But strangely enough, this never matters a jot. Unlike the handful of films that have attempted to rework Taxi Driver to their own ends – the 2004 Singapore drama Perth comes readily to mind – for Mona Lisa these are merely visual and thematic touchstones that ultimately emphasise the substantial differences between the two movies. We are clued into this by the opening title music, with the dark and almost militaristic menace of Bernard Herrmann's main theme for Scorsese's film replaced here with the dulcet voice of Nat King Cole crooning the title song, a romantic tune that repeatedly resurfaces in variously modified form to subtly underscore the softening of relations between George and Simone. These differences extend to the respective films' leading men. Both Travis and George are essentially lonely men with a simplistic and bigoted view of the cities in which they live, but while Travis is a ball of inarticulate and destructive fury just waiting to explode, George's small bursts of anger spring largely from his lack of understanding of how the world has changed during his time in the nick. And while Travis prepares for war, George goes through a gradual awakening, one that sees his hard edges soften and a genuine tenderness rise to the surface. Travis is a essentially a monster of our intolerant id, while George is a romantic with an idealised view of how the world should be, one that's destined to be shattered when his fairy tale bubble collides with reality.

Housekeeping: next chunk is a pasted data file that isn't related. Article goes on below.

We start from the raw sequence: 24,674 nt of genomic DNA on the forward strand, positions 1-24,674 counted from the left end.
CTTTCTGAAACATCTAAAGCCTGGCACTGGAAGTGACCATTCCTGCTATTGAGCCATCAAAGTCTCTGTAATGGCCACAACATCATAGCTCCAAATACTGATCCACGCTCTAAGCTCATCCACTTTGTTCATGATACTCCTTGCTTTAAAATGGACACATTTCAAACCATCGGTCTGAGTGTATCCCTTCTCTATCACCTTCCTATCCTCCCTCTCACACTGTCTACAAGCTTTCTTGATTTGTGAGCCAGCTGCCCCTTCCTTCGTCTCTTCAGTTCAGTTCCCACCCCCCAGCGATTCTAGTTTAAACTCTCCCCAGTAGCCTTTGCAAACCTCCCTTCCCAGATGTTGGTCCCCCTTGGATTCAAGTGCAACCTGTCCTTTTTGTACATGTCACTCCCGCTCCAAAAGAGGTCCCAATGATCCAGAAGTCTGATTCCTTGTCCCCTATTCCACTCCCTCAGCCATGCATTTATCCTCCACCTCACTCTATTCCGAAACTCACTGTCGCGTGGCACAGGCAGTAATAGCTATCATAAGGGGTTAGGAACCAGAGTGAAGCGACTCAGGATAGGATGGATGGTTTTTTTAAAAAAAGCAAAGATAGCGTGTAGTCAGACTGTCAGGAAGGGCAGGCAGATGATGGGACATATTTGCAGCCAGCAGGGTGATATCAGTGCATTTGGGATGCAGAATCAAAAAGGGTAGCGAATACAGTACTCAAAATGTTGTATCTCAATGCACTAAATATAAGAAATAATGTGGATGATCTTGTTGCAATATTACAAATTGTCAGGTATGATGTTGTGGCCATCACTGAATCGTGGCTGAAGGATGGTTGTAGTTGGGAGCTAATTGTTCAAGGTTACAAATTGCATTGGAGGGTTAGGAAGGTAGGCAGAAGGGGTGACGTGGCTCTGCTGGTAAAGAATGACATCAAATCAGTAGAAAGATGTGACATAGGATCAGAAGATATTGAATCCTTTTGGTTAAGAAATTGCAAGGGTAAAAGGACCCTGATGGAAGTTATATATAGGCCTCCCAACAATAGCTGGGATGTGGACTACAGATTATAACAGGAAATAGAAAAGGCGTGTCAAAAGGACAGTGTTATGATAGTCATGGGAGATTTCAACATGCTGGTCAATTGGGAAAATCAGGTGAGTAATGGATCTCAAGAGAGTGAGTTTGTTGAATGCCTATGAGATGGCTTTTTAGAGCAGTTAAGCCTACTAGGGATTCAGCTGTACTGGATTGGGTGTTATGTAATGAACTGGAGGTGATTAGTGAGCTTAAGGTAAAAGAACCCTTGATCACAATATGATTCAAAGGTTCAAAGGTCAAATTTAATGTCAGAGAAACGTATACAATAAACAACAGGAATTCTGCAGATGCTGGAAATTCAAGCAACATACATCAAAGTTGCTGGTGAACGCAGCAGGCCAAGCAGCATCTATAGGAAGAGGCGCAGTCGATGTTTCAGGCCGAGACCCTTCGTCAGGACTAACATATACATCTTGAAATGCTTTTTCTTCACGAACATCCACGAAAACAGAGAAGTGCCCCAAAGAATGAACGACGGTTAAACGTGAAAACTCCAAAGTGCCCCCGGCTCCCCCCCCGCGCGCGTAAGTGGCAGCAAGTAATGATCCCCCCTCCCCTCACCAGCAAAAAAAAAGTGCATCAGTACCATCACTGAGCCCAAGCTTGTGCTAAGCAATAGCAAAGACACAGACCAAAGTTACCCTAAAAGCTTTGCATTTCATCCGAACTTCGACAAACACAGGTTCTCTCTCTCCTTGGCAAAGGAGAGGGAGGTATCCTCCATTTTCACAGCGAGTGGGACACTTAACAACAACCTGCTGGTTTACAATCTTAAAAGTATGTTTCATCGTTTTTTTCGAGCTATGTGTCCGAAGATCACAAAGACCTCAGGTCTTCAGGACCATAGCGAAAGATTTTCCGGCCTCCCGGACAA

The evolving friendship between George and Simone is the heart of the film and is beautifully developed, a harmonious blend of spot-on scripting, precision direction and two perfectly pitched central performances from Bob Hoskins and Cathy Tyson as George and Simone. This is Hoskins at his Long Good Friday best, but in the process of revealing George's emotional vulnerability, I'd risk suggesting that it's an even more complex and layered portrayal than his career-defining tour-de-force as Harold Shand. Every moment of his performance here is noteworthy, never more so than in the later scenes when the truth about his relationship with Simone really starts to hit home.